Divine Star This spell works a lot like a boomerang. The priest can throw it in one direction and a moment later it will return to him. While traveling, the spell will heal (and damage) any targets along it's path. The area of effect is immediately in front of the priest, though sometimes it can take the shape of a "V" if you cast it while moving. This spell is ideal for when your raid is stacked up tightly, and according to Derevka, it's more mana efficient than Prayer of Healing. The short cooldown makes it a lot of fun to use, too. Just be careful with how you use it ... I've accidentally pulled a trash pack or two after I misjudging the distance ahead of me.
Halo Halo heals and damages targets in a circle around the caster. Healing scales based on distance, but instead of continually getting stronger as you move further away, there is a point where the strength of the spell starts to scale downward. This means the most healing will occur in a ring around the caster, 27 yards away from the center (this is according to a blue post made by Ghostcrawler, the lead systems designer). To help you understand how to best get your allies inside that ring, there is a diagram below. I would see a spell like this working best on a fight with few adds (remember there is damage), lots of space for the ranged to spread out in, and a mostly static boss.
[For information on level 15 to level 75 talents, please read Discipline and holy changes in patch 5.0.4.
, which provides an overview of the new talents. When more theorycrafting is solidified, I will write and link a supplemental guide to this section. Feel free to check back for updates.]
Figuring out your priority system
As I said in the beginning, the playstyle of disc has stayed largely the same. Yes there are new tools you can use, but beyond that you're still going to use all your old spells the same way you always did. You'll still use Flash Heal for emergencies, and Greater Heal for big heals; and yes, when there is downtime, it's fine if you want to use Atonement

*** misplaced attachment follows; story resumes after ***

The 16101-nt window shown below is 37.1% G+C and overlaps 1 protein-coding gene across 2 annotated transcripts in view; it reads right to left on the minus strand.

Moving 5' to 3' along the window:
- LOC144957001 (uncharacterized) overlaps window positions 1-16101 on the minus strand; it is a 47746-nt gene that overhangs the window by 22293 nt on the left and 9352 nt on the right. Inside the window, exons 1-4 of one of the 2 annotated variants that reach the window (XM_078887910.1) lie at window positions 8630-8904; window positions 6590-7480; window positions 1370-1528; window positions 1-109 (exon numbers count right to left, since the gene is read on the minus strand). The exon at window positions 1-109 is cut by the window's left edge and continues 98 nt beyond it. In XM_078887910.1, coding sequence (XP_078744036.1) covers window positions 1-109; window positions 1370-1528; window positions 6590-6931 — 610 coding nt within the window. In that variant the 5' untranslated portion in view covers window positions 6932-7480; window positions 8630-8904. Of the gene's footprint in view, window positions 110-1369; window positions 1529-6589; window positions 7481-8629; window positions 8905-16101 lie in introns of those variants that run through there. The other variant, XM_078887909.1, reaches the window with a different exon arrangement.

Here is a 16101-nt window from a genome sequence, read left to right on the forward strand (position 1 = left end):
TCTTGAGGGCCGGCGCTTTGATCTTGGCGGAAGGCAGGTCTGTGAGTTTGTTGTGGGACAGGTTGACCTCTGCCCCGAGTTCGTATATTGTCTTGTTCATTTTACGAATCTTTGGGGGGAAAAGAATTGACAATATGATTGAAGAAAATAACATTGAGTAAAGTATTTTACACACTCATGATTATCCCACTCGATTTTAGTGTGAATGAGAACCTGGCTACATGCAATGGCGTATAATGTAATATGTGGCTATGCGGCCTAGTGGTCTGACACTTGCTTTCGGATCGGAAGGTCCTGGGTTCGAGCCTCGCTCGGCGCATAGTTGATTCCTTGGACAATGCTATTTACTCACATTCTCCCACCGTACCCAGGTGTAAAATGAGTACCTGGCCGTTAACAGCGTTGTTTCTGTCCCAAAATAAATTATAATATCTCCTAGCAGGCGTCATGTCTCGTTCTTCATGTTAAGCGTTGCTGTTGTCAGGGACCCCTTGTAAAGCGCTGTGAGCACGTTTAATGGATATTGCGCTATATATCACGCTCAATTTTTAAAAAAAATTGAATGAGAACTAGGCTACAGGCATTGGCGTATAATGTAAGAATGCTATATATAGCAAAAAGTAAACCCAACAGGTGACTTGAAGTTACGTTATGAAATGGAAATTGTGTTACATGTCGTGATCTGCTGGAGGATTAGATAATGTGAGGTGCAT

(just remember it can drain your mana if you're not careful.) The basics are all the same.
The biggest change is that you have to manage your mana more than you've done in the past. To help with that, I thought I'd drag out the old HPM chart again. We did this last expansion, but as a refresher, HPM is healing per mana, meaning how much healing you get per point of mana spent. In this particular chart, we're using gear values from a level 90 priest in questing gear; the numbers should be a rough reflection of your own character when you start running dungeons at level cap in Mists of Pandaria
So why drag out the HPM chart? So I can get a better idea of how my spells relate to my mana bar. If I keep the information here tucked in the back of my mind, I can use it to help make certain decisions or reinforce the logic behind ones I'm in the process of making. The more you understand your spells, and their capabilities and costs, the better healer you stand to be.
Stats and reforging
There are definitely some stat weight changes to be mindful of in Mists of Pandaria
. First, spirit is what you want when you need mana from now on, not intellect. Intellect no longer increases the size of your mana pool, just your spellpower and critical strike rating. Intellect does increase the strength of your spells, which may ultimately result in not having to cast as many, but you're not going to get those results right away. In the interim you'll want to gear, gem, reforge, and enchant for spirit until you reach a point where you feel comfortable with your mana.
Now in the last expansion it was advised that discipline priests get a blend of mastery, crit, and haste, then lean toward one stat or the other based on their playstyle or the demands of an encounter. If you were doing a lot of tank healing, as an example, you'd want haste. If you were raid healing and bubble spamming, you wanted mastery.
In Mists of Pandaria
, you'll still want a blend of secondary stats but now you should lean toward mastery, regardless of your playstyle. The reason for this is Spirit Shell. Mastery already improved the strength of Power Word: Shield and Divine Aegis
before, but adding in Spirit Shell tips the scales. Just remember you can't actually go all mastery. Talents like Power Word: Solace and Mindbender, or abilities like Atonement, get the most from haste and nothing from mastery.
What enchants do I want for my gear?
When choosing between two secondary stats, remember what we discussed in the previous section.
What gems do I pick?
If you're struggling with mana, opt to use blue, green, or purple gems for spirit. If you find your mana needs are met, select red, orange, or yellow gems.